Monday, January 24, 2005

A real detective talks about homicide.

He says that people do confess, and that's the way most murders are solved. He talks about what it takes to get a confession out of a suspect. He even mentions the problem of jury trials in the "post CSI" world in which jurors expect convincing evidence to solve a murder. When actually it's witnesses and confessions that do the job.

I had heard years ago that shows like Perry Mason were ludicrous in their depiction of suspects confessing on the witness stand. Maybe the issue there was the location, that nobody really confesses in court.

As an extra bonus, this anonymous detective agrees with me on the death penalty, too. It's nice to know there are guys like this working for the police. If the post is true, of course. This is the internet, after all.


MIchael Geddes said...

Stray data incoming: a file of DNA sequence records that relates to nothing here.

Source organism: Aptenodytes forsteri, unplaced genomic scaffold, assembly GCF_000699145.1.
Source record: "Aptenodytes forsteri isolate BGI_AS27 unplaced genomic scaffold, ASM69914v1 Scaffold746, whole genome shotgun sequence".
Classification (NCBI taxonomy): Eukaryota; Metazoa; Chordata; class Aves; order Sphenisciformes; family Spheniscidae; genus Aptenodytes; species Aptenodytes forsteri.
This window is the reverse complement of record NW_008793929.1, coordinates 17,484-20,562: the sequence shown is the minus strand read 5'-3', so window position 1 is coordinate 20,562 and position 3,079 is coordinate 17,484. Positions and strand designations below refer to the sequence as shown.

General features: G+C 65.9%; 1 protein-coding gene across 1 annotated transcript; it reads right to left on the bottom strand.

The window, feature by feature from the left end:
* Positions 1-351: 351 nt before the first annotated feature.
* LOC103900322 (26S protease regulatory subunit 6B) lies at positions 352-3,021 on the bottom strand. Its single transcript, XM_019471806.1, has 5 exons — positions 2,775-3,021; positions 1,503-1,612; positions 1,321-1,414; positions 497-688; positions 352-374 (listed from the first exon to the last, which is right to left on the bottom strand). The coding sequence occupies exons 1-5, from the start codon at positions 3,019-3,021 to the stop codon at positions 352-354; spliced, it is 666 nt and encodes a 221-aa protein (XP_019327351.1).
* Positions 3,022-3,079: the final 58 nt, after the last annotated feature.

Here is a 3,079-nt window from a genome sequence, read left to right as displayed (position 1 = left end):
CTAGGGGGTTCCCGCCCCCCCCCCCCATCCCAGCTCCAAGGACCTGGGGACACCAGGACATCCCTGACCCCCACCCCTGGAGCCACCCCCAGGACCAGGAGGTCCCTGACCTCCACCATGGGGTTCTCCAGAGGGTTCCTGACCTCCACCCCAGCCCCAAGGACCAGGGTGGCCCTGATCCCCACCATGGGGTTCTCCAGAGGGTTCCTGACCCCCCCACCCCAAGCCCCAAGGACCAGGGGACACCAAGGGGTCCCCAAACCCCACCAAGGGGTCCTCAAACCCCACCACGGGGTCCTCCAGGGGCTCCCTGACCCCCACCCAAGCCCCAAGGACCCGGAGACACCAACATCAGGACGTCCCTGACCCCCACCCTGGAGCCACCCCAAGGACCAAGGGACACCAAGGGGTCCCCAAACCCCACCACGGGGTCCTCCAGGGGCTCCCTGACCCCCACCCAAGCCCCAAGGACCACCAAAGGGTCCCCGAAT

Yes being a Retired NYPD Detective I do agreed about confessions.
They confessed well before the witness stand.The accused rarely tesify.
It takes good listening skills,patience,and knowing things about the accused to get the confession.

Shocho said...

So I guess the really silly thing about Perry Mason episodes was that the accused would invariably break down on the witness stand. I guess that was just too melodramatic to resist.

Personally, I think it's great that detectives can get confessions from criminals and dispense some justice without resorting to trial by jury. I say that based on the fact that some jurors (and some judges) have some skewed ideas about justice.